How To Become a Sales Representative [2022 Career Guide]
In this article
Right now is a great time to enter the world of sales. According to a Wall Street Journal article, there was a 65% increase in sales roles advertised on ZipRecruiter in 2021. At the time of the report, there were 700,000 openings in sales departments across the United States.
Overall, the outlook for the sales industry is overwhelmingly positive. The Wall Street Journal states that jobs are lucrative and plentiful, but surprisingly, interest from candidates isn’t meeting demand. This may have to do with misconceptions about what it takes to do well in a sales role.
In this post, we’re going to take a look at what being a sales representative entails and how you can land a job in this high-growth industry.
What Is a Sales Representative?
Sales representatives build relationships with members of a company’s target audience and leverage those relationships to sell its products. Reps need to be skilled at researching buyers, building relationships, negotiating contracts, and maintaining relationships so that the lifetime value of clients is high.
Sales representatives are usually assigned a certain quota that they need to meet each month. The salary that you make will be a combination of a base salary and additional earnings from commissions from sales. Jobs in this domain can be very lucrative because there’s really no cap on how much you can make each month. The more you sell, the more you make.
For further reading, check out here what a technical sales representative job is.
How To Get Into Sales
Breaking into sales is a lot easier than in most other industries. Let’s take a look at what the requirements are to become a sales representative and how you can go about landing your first sales job.
Sales Rep Requirements
The educational requirements to become a sales representative are really quite minimal. Most sales jobs will require candidates to have a high school diploma. The only case where you need to have a higher level of education is when you work in specialized industries like tech sales or pharmaceuticals.
You can come from just about any background and make inroads in the sales industry. This is a field that is kind to newcomers and rewards those who learn on the job and not just folks with degrees. Recruiters place very little emphasis on your degrees or previous jobs. You just need to be able to show that you can learn quickly and find ways to meet your targets.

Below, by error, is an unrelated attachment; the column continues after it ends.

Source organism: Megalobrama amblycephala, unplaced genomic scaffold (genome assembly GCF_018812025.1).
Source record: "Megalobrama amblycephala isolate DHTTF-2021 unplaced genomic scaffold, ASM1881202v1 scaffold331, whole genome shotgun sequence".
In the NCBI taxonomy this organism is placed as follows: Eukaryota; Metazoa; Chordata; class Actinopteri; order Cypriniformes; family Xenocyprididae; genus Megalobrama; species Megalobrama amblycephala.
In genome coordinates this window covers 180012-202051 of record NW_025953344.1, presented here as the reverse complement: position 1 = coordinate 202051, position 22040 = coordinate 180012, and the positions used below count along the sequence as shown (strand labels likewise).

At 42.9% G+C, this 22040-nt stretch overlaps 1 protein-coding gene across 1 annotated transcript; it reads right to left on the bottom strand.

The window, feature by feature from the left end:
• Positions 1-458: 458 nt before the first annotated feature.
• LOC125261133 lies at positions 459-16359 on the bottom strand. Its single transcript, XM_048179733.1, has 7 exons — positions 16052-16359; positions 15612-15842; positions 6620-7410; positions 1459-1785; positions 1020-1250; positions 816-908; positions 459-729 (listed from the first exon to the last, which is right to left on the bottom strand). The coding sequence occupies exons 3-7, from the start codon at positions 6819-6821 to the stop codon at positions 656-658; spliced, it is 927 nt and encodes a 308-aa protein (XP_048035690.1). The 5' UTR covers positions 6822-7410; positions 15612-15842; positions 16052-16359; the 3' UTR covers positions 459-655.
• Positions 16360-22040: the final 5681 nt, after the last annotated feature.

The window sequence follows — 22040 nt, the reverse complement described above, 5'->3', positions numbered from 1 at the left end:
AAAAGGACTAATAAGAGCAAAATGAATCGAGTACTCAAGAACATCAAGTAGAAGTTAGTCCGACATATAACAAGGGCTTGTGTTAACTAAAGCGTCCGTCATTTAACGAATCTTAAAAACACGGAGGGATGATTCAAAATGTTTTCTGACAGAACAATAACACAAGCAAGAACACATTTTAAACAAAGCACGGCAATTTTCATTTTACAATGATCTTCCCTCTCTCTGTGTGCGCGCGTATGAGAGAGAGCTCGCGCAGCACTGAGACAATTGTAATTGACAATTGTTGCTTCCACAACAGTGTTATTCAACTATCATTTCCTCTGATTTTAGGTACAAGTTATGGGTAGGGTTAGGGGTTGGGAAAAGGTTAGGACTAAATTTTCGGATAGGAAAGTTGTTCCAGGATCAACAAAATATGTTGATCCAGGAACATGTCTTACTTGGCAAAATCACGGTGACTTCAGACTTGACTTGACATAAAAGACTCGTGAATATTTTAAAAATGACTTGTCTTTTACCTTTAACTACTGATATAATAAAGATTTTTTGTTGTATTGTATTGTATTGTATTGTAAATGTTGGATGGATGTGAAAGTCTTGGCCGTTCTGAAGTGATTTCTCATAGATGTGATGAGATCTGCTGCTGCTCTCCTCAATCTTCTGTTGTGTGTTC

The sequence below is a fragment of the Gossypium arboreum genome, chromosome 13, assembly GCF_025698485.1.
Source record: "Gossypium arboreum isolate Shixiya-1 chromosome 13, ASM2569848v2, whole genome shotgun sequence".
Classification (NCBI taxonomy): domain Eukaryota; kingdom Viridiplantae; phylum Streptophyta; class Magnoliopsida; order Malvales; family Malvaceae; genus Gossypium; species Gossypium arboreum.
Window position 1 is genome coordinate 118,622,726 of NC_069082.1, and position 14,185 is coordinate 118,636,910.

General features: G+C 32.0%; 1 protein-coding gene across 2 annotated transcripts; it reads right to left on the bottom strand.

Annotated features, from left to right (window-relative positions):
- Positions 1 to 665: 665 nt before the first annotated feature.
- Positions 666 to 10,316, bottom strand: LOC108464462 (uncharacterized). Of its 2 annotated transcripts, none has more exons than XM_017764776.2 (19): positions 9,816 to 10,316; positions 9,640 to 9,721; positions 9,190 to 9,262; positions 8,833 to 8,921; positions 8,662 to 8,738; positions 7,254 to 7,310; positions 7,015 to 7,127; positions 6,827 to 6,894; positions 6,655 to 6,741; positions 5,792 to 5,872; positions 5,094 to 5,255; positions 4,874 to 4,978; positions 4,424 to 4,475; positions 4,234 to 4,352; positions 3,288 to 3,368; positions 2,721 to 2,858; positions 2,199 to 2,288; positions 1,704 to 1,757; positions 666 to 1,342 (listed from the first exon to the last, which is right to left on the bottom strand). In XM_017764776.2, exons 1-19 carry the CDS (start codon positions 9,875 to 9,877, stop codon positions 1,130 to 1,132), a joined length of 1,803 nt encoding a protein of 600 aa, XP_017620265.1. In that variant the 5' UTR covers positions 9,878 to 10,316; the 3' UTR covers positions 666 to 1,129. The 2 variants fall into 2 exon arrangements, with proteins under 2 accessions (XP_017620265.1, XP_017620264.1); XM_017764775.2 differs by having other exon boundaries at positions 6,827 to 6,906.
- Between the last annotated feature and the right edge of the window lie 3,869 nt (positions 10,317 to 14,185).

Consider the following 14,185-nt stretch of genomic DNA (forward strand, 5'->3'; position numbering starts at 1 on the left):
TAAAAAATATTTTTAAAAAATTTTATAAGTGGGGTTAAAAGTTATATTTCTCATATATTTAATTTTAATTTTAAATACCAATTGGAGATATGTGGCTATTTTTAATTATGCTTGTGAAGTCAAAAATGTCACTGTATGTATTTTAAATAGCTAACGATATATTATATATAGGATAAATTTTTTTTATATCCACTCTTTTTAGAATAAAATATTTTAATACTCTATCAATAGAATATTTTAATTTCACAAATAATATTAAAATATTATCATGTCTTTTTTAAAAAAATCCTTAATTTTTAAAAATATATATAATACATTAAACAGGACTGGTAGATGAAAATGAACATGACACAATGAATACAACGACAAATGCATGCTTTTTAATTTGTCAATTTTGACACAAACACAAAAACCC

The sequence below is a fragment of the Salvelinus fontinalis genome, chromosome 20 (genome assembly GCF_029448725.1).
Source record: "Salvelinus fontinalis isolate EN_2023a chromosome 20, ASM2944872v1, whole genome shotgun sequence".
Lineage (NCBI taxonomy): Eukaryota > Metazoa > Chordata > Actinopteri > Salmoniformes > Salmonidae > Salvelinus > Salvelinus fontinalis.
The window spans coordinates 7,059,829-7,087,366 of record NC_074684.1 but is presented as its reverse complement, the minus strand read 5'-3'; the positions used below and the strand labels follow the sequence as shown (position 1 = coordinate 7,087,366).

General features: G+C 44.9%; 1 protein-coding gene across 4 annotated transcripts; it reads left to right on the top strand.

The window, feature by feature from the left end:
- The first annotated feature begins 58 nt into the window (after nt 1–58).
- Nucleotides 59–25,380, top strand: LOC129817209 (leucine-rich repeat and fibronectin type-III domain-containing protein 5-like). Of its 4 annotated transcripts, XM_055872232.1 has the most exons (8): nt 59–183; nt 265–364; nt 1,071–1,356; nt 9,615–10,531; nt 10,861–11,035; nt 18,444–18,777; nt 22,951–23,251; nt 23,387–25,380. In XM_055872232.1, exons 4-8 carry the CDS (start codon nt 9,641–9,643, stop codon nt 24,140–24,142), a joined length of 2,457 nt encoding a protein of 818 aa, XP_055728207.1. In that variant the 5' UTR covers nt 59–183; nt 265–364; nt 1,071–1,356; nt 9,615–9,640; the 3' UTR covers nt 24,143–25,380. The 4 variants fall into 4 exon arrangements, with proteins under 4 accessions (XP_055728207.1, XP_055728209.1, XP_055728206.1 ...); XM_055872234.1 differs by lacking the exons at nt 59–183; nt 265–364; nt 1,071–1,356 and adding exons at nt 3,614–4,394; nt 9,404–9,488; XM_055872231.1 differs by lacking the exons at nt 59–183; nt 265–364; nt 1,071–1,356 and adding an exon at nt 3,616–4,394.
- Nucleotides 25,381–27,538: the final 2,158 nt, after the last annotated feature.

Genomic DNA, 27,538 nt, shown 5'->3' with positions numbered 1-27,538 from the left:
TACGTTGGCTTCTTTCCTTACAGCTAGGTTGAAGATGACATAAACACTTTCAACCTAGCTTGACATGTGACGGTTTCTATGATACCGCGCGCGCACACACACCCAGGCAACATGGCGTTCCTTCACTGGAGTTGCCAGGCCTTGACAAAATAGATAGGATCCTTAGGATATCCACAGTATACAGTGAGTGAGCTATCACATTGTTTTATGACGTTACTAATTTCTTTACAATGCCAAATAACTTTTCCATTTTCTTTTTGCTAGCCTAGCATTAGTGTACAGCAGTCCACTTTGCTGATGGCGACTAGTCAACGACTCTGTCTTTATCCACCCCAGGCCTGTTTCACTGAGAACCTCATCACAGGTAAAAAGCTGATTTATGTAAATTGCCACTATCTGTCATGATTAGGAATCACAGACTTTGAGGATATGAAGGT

Sales is a field that requires its practitioners to have a good mix of soft and hard skills. The soft skills that you need to have are networking, storytelling, communication, time management, and negotiation. And the hard skills you will need to learn, include social selling, creating presentations, buyer research, using CRMs, and customizing contracts.
Landing Your First Job
We’ve established that there aren’t a lot of prerequisites to land your first job. But there are ways that you can stand out from other candidates and make an impact on hiring managers. Let’s see you can do that.
Since you’re entering a new field, you will need to either create your resume from scratch (if you’re entering the professional world) or revamp it to reflect your new career track.
Adjust Your Resume
Considering that you’re just entering the field, you should start your resume with your academic background. As mentioned earlier, a high school diploma will suffice for most jobs. If you’ve completed a college degree, then mention that.
You can mention any sales-specific online courses or certifications that you’ve completed in the education section. Mention the course provider and the topics that were covered. Courses and certifications are evidence that you’ve taken the initiative to gain skills in the field of sales, which is sure to make an impact on recruiters.
The next section should cover your skills. You can split them up into soft skills and hard skills. Get specific wherever you can. For example, if you are adept at using CRMs, then mention the ones that you’ve learned to use in the past.
Finally, mention any prior experience that you might have in sales. Even if you don’t have formal experience in the field, you can mention previous jobs or internships where you displayed professionalism, leadership, and a willingness to learn.
Seek Out Hiring Managers Directly
Reaching out to hiring managers directly can help you make quick progress when applying for a sales representative job. LinkedIn is the best way to find and connect with hiring managers, but you can also get this done using email. Here is the process you can use for this.